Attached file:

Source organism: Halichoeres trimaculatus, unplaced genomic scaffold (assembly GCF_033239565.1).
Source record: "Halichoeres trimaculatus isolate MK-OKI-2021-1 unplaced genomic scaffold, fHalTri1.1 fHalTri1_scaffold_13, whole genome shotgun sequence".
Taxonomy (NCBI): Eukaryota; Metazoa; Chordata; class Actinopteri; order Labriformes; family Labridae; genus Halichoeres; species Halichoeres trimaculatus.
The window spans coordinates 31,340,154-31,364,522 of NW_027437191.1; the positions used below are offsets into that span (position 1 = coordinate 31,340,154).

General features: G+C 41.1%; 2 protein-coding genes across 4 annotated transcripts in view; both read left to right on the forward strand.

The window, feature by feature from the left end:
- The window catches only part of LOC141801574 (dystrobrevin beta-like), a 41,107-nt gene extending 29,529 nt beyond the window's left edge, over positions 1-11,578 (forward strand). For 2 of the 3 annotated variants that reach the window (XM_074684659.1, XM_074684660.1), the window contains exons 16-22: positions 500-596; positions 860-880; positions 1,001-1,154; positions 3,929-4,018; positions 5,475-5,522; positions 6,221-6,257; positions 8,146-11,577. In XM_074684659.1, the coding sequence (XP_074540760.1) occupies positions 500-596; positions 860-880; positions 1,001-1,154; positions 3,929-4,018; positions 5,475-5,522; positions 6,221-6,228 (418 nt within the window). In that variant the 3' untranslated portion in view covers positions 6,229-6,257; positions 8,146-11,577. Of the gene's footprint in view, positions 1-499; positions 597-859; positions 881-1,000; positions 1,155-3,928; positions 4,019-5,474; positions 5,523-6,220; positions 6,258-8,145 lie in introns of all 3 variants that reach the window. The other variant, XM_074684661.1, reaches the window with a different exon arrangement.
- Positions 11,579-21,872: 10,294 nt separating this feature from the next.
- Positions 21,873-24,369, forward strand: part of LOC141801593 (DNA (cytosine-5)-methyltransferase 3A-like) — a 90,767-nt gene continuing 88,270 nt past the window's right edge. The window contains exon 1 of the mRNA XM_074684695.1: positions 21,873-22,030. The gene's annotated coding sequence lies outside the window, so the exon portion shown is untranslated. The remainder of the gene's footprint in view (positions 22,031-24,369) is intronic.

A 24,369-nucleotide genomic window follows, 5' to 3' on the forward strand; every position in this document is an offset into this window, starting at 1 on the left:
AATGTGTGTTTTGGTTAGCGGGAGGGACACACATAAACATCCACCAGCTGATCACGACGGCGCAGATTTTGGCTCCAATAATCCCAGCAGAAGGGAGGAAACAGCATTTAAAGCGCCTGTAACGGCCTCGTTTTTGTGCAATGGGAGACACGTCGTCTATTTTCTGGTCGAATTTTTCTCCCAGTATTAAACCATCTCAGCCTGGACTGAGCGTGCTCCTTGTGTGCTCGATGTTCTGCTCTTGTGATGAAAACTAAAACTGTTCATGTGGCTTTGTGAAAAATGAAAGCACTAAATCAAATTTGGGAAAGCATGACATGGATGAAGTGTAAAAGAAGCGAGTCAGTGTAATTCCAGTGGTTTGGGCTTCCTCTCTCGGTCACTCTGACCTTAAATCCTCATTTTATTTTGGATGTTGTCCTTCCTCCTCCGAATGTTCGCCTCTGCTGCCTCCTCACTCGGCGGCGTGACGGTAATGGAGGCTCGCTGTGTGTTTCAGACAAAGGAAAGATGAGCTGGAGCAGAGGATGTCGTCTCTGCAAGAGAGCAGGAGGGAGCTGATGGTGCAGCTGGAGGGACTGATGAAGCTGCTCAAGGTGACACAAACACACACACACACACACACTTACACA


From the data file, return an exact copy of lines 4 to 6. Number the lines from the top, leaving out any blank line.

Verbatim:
The window spans coordinates 31,340,154-31,364,522 of NW_027437191.1; the positions used below are offsets into that span (position 1 = coordinate 31,340,154).

General features: G+C 41.1%; 2 protein-coding genes across 4 annotated transcripts in view; both read left to right on the forward strand.

The window, feature by feature from the left end: